Or maybe it was a coy look … hard to tell.
But, most times those seagulls see me coming, freak out and take off in a blur and are lost in the sky moments later.
I really don’t know why they felt threatened by me. Maybe they are afraid of the red jacket? Or that Great Blue Heron who lives at Council Point Park warned them about me?
I know several times I turned around to steal a glance at those seagulls that beat a hasty retreat, and, one by one, they’d returned to their previous positions on the railing, before “The Intruder” happened by.
I try not to take it personally.
The pair of swans kept pace with me as I strolled the boardwalk. They reminded me of the pair from last week when I admired them at Council Point Park. Every so often one or the other would pause to rest or take a drink.
I walked to the old boat house and back twice, drinking in the delicious day and enjoying the Park all to myself. As I neared the pavilion, I saw peace and harmony was restored again, so it was time for a photo session there.
The geese and ducks hung around, probably anticipating a few more handouts, and that was fine, as I got some close-up shots of them. The water is so clear at this location that you can see the rocks, and, surprisingly, you can see the wide-webbed feet of the various waterfowl as they paddle furiously to stay afloat.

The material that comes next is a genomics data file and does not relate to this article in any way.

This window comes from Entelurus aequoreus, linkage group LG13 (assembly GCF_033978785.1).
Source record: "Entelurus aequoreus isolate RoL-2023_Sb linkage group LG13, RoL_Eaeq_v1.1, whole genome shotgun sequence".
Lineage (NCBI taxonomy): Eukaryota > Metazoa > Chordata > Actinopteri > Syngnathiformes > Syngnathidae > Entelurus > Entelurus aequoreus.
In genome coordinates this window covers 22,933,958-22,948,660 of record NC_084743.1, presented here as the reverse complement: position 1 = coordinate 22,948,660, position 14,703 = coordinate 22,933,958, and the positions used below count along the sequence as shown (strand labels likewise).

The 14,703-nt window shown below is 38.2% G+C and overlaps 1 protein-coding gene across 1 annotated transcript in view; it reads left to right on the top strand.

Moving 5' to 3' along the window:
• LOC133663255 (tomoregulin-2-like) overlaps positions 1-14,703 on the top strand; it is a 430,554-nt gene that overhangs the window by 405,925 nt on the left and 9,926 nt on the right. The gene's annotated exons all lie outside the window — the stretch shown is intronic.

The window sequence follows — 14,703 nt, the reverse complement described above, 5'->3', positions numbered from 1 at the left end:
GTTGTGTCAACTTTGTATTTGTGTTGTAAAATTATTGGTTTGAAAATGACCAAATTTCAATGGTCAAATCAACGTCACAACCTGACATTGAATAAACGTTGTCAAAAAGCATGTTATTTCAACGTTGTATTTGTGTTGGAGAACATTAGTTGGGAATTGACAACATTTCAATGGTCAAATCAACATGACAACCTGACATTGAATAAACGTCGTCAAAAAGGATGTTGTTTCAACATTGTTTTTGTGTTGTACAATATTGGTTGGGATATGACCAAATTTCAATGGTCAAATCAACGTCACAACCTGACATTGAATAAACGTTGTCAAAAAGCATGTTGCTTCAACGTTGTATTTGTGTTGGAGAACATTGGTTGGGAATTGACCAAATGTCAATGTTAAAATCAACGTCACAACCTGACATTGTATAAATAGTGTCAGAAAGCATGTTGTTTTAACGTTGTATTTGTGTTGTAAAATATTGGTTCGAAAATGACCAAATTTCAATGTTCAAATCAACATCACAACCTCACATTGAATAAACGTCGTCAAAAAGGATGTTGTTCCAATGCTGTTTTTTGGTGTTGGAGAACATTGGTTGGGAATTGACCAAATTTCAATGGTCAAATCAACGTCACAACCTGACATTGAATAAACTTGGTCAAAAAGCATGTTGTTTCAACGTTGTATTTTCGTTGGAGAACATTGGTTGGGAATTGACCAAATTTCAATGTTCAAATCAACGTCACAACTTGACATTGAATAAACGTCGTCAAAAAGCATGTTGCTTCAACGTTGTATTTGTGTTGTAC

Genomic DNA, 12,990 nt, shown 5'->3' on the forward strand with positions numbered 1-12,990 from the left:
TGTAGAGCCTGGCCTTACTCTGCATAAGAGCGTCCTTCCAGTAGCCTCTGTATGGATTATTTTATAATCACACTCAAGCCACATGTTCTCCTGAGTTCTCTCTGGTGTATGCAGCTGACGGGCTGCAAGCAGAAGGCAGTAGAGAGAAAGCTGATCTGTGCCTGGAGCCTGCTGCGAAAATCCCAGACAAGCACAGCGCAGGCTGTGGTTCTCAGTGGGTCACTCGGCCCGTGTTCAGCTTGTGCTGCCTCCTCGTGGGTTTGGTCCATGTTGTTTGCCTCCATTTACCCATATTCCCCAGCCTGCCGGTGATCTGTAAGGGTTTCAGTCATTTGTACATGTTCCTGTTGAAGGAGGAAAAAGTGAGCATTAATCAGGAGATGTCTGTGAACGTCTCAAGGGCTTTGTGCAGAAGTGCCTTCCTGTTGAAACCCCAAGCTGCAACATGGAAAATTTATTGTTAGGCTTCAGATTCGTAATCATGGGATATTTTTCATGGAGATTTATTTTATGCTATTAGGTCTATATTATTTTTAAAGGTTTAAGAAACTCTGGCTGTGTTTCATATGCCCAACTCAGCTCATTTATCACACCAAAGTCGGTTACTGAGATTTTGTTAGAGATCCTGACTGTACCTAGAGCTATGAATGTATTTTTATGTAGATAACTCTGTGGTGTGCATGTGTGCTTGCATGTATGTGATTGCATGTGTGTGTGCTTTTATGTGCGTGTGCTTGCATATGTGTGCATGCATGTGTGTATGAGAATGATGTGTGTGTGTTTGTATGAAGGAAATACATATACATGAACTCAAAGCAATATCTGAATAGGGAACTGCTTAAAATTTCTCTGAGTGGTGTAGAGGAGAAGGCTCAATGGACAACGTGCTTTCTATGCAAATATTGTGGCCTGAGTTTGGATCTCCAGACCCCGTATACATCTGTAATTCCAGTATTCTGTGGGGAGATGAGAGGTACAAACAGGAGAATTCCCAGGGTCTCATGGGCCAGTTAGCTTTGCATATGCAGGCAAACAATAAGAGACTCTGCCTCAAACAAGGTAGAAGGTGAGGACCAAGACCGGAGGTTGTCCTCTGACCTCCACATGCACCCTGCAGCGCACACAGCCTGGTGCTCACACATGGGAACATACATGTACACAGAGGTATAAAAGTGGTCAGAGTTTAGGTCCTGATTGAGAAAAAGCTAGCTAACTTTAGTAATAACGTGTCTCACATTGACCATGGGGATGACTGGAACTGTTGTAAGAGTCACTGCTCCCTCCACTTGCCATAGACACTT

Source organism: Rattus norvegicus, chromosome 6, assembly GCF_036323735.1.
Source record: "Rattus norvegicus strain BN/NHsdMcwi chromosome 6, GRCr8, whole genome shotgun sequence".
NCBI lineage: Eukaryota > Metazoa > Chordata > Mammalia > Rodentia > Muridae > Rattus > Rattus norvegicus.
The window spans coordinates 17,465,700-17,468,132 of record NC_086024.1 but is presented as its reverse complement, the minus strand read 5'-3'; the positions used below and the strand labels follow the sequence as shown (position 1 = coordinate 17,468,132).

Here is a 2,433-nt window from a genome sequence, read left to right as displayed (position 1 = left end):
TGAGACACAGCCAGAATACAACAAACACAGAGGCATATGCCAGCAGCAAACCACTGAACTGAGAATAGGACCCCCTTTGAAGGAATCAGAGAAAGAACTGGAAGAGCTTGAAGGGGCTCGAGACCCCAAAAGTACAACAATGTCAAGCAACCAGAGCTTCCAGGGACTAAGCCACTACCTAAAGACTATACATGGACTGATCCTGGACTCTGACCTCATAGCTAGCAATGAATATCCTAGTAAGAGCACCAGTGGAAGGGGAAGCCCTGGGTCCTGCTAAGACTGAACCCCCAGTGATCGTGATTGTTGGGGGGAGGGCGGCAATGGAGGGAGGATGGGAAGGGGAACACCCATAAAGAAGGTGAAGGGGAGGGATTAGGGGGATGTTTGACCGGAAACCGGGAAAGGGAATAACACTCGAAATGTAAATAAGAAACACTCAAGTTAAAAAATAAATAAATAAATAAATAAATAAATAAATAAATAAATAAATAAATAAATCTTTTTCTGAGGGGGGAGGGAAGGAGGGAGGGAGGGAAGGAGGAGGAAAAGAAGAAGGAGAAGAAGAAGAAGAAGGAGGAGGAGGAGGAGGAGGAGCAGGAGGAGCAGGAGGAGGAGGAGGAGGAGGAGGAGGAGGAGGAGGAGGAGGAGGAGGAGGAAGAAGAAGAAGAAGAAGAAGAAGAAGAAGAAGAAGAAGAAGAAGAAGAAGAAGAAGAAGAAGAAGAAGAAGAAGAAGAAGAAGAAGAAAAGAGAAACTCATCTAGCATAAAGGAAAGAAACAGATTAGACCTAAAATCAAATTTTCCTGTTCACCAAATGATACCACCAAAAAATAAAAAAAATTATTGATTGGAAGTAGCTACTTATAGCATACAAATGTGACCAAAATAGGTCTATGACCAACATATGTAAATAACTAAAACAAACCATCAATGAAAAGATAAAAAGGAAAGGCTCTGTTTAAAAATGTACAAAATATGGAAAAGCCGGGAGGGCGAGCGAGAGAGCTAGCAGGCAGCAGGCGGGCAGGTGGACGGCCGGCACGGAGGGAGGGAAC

Those swans had arrived and melded right in with the rest of the feathered crowd and all of them continued milling around, mixing and mingling, and seemed rather reluctant to leave.
Of course, I wished I had brought along more food for them … “next time I’ll bring more, I promise” is what I found myself telling them. (Good thing I was alone and no one was in earshot of me.)
I stayed at that venue for about an hour and decided to head over to Council Point Park to get some steps in on the walking path. I went twice around the entire Park which was four miles. It is not often I’ll visit there on a weekend and not take a single picture, but this was the case today. I fed the squirrels, said “hi” to a few folks and kept the camera tucked away. I saw a hawk crisscrossing the sky overhead, but it was very high up and the image would have been merely a brown blob on a blue canvas.
Five miles walked today and another five miles yesterday – finally, I have walked 100 miles so far in 2018. I thought I’d never reach this first milestone of the year, but the snow, ice and rain made it difficult to get as many steps in as I would have liked. I now have 951 more miles to beat last year’s miles walked (1,050) since I always try to beat the prior year by at least one mile. I’m also lagging behind my car miles driven … I’ve driven 112 miles so far this year in the car, so …
Must. Walk. More.
I thought we were having a great weather week and now I hear we may have another inch or so of snow Monday into Tuesday – enough already! Winter has us in its grips and refuses to let go while Spring patiently waits in the wings.
So, I lost an hour, but gained some valuable time communing with nature, and it made all the difference in the world on this Sunday.